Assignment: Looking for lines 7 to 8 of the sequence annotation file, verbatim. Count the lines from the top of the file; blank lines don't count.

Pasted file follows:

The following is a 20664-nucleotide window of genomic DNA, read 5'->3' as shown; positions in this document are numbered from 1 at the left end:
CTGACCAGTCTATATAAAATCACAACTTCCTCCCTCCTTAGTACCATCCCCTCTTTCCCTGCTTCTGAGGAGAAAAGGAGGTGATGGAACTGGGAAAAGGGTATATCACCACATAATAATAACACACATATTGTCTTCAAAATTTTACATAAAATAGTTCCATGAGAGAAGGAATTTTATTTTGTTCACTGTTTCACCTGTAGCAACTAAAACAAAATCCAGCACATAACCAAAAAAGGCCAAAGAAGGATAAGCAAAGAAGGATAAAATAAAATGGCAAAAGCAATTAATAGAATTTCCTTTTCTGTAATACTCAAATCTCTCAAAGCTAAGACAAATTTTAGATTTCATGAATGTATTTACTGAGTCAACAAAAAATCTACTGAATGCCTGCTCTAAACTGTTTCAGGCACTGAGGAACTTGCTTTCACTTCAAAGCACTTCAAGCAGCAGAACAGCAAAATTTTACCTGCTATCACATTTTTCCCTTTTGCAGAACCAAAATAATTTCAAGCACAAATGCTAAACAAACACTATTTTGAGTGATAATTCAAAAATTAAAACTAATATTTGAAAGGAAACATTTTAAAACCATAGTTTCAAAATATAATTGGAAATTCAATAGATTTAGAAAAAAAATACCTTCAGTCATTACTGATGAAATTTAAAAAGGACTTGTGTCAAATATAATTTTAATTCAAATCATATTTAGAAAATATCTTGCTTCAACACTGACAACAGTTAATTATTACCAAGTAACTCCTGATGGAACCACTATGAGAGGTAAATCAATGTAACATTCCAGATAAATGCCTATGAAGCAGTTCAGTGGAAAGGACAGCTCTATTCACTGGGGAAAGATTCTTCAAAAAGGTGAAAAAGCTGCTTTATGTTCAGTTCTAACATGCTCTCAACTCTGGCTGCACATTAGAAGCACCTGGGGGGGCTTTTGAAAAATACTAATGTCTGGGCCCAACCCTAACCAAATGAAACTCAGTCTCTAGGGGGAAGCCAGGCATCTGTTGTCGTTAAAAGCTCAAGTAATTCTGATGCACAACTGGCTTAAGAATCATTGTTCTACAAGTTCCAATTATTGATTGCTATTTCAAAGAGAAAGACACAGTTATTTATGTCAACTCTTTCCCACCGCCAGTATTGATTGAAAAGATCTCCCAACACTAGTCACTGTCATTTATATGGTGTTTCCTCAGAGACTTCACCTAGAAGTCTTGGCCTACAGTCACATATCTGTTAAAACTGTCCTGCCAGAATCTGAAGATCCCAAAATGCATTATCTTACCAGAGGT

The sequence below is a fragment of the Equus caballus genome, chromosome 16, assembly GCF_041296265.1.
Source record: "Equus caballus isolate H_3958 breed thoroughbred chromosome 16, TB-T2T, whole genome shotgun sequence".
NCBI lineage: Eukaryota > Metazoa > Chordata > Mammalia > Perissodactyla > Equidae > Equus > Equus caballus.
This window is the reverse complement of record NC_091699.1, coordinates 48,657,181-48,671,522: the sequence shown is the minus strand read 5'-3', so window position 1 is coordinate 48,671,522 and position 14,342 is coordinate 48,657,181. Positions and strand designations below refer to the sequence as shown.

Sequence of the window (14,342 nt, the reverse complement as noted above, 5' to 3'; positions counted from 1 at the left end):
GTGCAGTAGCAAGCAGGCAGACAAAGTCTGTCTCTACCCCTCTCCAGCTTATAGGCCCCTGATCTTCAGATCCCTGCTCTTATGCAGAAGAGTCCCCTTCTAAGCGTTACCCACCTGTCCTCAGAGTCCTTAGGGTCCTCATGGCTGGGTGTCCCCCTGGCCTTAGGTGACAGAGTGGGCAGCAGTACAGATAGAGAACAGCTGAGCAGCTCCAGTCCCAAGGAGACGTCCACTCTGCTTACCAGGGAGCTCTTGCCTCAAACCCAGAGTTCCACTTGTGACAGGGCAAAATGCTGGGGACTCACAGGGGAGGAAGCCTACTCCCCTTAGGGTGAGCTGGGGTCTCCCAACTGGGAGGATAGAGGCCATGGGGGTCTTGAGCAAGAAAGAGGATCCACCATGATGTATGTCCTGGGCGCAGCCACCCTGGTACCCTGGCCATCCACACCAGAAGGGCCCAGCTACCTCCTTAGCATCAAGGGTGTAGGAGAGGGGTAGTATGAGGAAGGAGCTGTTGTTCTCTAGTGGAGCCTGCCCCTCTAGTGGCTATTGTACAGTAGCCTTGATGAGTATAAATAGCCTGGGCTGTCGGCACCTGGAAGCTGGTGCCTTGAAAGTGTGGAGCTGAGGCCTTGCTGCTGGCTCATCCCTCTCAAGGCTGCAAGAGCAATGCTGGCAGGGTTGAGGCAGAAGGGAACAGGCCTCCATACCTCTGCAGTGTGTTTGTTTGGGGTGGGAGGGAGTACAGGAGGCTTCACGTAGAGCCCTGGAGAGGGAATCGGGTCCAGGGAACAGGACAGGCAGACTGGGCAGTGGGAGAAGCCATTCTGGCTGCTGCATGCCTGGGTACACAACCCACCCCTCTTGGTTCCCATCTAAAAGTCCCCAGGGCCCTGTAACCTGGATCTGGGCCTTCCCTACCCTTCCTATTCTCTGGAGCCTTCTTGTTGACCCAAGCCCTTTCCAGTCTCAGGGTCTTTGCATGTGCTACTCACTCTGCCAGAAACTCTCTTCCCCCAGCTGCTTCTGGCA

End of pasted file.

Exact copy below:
Sequence of the window (14,342 nt, the reverse complement as noted above, 5' to 3'; positions counted from 1 at the left end):
GTGCAGTAGCAAGCAGGCAGACAAAGTCTGTCTCTACCCCTCTCCAGCTTATAGGCCCCTGATCTTCAGATCCCTGCTCTTATGCAGAAGAGTCCCCTTCTAAGCGTTACCCACCTGTCCTCAGAGTCCTTAGGGTCCTCATGGCTGGGTGTCCCCCTGGCCTTAGGTGACAGAGTGGGCAGCAGTACAGATAGAGAACAGCTGAGCAGCTCCAGTCCCAAGGAGACGTCCACTCTGCTTACCAGGGAGCTCTTGCCTCAAACCCAGAGTTCCACTTGTGACAGGGCAAAATGCTGGGGACTCACAGGGGAGGAAGCCTACTCCCCTTAGGGTGAGCTGGGGTCTCCCAACTGGGAGGATAGAGGCCATGGGGGTCTTGAGCAAGAAAGAGGATCCACCATGATGTATGTCCTGGGCGCAGCCACCCTGGTACCCTGGCCATCCACACCAGAAGGGCCCAGCTACCTCCTTAGCATCAAGGGTGTAGGAGAGGGGTAGTATGAGGAAGGAGCTGTTGTTCTCTAGTGGAGCCTGCCCCTCTAGTGGCTATTGTACAGTAGCCTTGATGAGTATAAATAGCCTGGGCTGTCGGCACCTGGAAGCTGGTGCCTTGAAAGTGTGGAGCTGAGGCCTTGCTGCTGGCTCATCCCTCTCAAGGCTGCAAGAGCAATGCTGGCAGGGTTGAGGCAGAAGGGAACAGGCCTCCATACCTCTGCAGTGTGTTTGTTTGGGGTGGGAGGGAGTACAGGAGGCTTCACGTAGAGCCCTGGAGAGGGAATCGGGTCCAGGGAACAGGACAGGCAGACTGGGCAGTGGGAGAAGCCATTCTGGCTGCTGCATGCCTGGGTACACAACCCACCCCTCTTGGTTCCCATCTAAAAGTCCCCAGGGCCCTGTAACCTGGATCTGGGCCTTCCCTACCCTTCCTATTCTCTGGAGCCTTCTTGTTGACCCAAGCCCTTTCCAGTCTCAGGGTCTTTGCATGTGCTACTCACTCTGCCAGAAACTCTCTTCCCCCAGCTGCTTCTGGCA